Source study and tectonic implications of the historic 1958 Las Melosas crustal earthquake, Chile, compared to earthquake damage

Patricia Alvarado, Sergio Barrientos, Mauro Saez, Maximiliano Astroza, Susan Beck

Research output: Contribution to journalArticle

21 Scopus citations

Abstract

The 4 September 1958 earthquake has been the largest event recorded at shallow depths in the western flank of the Andes on Chilean territory. New estimates of fault orientation, depth and size have been carried out using modern techniques of body-wave modeling. Two possible fault planes solutions with right-lateral displacement on an east-west fault or left-lateral displacement on a north-south fault nucleated at 5-9 km depth produce the best fit to teleseismic recordings. A seismic moment M0 of 0.227 × 1019 N m associated with a moment-magnitude Mw of 6.3 has been estimated with these techniques, which is a more reliable estimation of earthquake size than the 0.4-0.7 units larger surface-wave magnitude Ms earlier reported. Although no surface rupture for the 1958 Las Melosas crustal earthquake was reported, the displacement along east-west structures like that one suggested for one of the fault plane in our focal mechanism solution seems to be an efficient mechanism to accommodate differences in shortening from north to south in the High Andean Cordillera. Reports on damage, landslide effects as well as re-analysis of intensities associated with the new seismic source estimations for the 1958 Las Melosas earthquake are presented to further estimate the hazard to which this zone, and others along the western foothills of the Andes, is exposed.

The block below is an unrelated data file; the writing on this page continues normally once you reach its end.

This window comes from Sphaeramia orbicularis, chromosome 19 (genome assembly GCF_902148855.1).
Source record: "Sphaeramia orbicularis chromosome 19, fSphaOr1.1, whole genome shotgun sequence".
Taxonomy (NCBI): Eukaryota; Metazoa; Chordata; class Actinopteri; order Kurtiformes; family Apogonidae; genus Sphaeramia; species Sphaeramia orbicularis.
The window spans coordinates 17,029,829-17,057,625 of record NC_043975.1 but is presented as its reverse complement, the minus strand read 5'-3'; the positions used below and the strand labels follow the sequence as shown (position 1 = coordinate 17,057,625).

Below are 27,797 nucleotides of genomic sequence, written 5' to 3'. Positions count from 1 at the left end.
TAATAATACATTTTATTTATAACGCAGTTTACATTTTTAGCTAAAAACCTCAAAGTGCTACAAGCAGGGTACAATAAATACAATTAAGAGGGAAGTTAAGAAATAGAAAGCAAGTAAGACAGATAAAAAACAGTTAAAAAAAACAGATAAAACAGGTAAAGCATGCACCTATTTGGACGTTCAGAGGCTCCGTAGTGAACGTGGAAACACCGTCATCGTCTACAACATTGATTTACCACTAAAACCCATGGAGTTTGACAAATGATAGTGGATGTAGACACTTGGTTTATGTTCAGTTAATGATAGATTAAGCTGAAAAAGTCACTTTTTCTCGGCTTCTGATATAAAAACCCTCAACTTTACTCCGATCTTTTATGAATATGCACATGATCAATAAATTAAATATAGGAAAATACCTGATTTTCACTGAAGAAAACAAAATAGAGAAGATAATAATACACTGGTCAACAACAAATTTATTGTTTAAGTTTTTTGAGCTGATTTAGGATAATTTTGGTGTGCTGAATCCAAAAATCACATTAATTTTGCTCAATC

Original languageEnglish (US)
Pages (from-to)26-36
Number of pages11
JournalPhysics of the Earth and Planetary Interiors
Volume175
Issue number1-2
DOIs
StatePublished - Jun 1 2009

Keywords

  • Andean Cordillera
  • Crustal seismicity
  • Neotectonics
  • Seismic hazard

ASJC Scopus subject areas

  • Astronomy and Astrophysics
  • Geophysics
  • Physics and Astronomy (miscellaneous)
  • Space and Planetary Science

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